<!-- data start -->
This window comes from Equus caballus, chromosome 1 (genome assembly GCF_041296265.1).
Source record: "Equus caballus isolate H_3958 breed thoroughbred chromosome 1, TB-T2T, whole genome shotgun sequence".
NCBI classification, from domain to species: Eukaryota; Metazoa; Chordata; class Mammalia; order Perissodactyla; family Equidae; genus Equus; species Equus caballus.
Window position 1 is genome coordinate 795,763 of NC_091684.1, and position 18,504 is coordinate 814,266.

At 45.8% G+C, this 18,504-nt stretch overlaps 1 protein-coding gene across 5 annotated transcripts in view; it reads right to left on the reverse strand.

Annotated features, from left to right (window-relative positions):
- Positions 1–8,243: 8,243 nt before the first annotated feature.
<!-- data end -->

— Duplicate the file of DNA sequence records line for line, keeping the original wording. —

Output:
This window comes from Equus caballus, chromosome 1 (genome assembly GCF_041296265.1).
Source record: "Equus caballus isolate H_3958 breed thoroughbred chromosome 1, TB-T2T, whole genome shotgun sequence".
NCBI classification, from domain to species: Eukaryota; Metazoa; Chordata; class Mammalia; order Perissodactyla; family Equidae; genus Equus; species Equus caballus.
Window position 1 is genome coordinate 795,763 of NC_091684.1, and position 18,504 is coordinate 814,266.

At 45.8% G+C, this 18,504-nt stretch overlaps 1 protein-coding gene across 5 annotated transcripts in view; it reads right to left on the reverse strand.

Annotated features, from left to right (window-relative positions):
- Positions 1–8,243: 8,243 nt before the first annotated feature.